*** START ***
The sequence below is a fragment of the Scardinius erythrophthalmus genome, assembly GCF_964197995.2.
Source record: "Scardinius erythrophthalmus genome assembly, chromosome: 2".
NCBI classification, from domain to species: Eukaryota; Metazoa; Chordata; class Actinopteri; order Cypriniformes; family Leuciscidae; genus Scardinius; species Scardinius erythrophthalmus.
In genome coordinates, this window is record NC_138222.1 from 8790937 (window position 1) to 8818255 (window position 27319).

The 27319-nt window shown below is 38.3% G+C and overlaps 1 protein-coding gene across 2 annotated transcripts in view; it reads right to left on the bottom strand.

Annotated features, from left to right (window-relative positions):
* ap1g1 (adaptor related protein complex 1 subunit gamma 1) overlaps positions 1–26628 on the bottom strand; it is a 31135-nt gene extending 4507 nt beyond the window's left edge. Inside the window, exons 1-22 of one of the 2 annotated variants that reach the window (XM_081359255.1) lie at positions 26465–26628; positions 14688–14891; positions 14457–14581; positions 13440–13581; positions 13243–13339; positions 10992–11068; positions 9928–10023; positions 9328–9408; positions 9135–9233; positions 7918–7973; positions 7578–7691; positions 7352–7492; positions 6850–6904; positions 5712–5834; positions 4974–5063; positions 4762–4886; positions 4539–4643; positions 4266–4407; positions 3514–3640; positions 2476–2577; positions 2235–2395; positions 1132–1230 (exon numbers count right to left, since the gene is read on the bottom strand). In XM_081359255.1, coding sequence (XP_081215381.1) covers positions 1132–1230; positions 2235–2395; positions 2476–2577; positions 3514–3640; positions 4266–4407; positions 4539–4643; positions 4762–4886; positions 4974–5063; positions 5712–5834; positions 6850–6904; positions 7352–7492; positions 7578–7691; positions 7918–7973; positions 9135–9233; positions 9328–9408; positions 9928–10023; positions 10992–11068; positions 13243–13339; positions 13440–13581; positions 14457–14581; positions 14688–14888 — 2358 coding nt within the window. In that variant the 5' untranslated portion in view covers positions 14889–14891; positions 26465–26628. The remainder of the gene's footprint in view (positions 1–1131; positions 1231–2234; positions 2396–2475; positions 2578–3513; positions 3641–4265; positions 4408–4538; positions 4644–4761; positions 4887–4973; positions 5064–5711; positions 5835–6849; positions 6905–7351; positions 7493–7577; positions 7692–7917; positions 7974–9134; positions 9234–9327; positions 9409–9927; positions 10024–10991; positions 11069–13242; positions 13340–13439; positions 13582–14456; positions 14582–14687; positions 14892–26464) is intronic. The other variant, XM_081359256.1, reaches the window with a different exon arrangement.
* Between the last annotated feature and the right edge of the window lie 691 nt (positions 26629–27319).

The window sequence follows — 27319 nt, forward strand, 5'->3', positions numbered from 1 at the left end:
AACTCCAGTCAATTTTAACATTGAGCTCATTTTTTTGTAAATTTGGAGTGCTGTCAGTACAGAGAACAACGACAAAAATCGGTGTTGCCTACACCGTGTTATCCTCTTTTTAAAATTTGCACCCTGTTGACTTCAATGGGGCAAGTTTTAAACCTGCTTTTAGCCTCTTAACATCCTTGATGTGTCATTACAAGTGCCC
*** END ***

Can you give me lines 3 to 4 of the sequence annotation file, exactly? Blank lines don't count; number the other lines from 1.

NCBI classification, from domain to species: Eukaryota; Metazoa; Chordata; class Actinopteri; order Cypriniformes; family Leuciscidae; genus Scardinius; species Scardinius erythrophthalmus.
In genome coordinates, this window is record NC_138222.1 from 8790937 (window position 1) to 8818255 (window position 27319).